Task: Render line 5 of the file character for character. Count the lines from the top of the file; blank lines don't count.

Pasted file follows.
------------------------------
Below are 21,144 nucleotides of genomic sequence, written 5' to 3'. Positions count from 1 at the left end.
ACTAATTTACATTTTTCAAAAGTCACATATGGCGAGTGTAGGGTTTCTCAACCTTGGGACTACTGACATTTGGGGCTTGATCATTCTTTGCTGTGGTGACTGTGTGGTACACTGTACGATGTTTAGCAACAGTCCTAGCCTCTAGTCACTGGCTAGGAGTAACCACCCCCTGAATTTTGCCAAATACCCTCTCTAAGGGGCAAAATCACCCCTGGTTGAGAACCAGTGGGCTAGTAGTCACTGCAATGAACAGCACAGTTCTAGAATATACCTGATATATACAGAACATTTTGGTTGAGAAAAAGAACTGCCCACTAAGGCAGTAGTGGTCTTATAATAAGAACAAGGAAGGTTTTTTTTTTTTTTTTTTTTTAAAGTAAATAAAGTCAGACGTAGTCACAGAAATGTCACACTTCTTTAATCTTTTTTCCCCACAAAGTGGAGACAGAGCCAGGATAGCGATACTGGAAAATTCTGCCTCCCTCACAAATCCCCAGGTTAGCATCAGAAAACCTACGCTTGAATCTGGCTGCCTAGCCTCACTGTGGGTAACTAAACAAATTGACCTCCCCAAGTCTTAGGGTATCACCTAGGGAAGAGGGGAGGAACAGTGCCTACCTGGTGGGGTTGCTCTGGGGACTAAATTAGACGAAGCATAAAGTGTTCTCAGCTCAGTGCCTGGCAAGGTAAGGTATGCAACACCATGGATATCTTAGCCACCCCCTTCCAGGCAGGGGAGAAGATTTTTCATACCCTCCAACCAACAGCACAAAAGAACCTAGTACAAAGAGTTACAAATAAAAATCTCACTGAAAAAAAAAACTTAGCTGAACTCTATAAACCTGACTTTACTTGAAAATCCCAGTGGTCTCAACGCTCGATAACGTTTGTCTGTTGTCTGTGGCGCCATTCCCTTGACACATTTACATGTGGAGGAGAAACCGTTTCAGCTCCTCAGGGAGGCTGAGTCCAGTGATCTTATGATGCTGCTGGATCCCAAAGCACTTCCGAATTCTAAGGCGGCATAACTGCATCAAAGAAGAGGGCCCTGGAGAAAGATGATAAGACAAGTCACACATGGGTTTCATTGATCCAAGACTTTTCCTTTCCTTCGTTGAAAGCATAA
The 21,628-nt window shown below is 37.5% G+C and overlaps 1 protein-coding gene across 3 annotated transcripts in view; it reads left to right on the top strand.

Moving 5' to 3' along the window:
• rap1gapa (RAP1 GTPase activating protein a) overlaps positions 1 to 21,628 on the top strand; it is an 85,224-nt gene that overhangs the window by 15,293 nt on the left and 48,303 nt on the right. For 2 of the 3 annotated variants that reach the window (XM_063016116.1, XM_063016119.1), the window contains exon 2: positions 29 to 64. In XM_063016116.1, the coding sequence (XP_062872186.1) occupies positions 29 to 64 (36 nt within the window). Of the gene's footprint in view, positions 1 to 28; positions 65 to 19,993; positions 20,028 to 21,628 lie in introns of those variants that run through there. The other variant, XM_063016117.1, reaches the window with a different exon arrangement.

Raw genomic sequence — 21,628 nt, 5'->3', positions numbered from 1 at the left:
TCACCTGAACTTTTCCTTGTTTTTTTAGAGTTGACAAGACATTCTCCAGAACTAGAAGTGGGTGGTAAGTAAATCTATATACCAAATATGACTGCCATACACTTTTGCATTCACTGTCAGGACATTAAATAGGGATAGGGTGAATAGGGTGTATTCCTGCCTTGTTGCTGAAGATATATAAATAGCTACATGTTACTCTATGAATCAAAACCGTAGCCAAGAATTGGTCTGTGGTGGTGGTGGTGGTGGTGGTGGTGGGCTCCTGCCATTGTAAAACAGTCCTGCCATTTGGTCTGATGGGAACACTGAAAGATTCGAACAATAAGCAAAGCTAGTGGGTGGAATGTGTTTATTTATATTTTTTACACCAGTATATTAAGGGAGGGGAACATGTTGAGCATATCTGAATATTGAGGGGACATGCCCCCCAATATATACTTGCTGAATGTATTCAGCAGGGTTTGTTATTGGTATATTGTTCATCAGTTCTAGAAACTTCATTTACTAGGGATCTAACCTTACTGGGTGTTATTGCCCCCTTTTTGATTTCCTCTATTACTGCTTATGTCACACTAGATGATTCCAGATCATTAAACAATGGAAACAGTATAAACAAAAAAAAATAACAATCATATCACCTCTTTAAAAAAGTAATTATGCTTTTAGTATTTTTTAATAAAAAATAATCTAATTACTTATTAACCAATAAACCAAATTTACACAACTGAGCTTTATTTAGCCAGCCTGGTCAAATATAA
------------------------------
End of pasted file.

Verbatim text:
• rap1gapa (RAP1 GTPase activating protein a) overlaps positions 1 to 21,628 on the top strand; it is an 85,224-nt gene that overhangs the window by 15,293 nt on the left and 48,303 nt on the right. For 2 of the 3 annotated variants that reach the window (XM_063016116.1, XM_063016119.1), the window contains exon 2: positions 29 to 64. In XM_063016116.1, the coding sequence (XP_062872186.1) occupies positions 29 to 64 (36 nt within the window). Of the gene's footprint in view, positions 1 to 28; positions 65 to 19,993; positions 20,028 to 21,628 lie in introns of those variants that run through there. The other variant, XM_063016117.1, reaches the window with a different exon arrangement.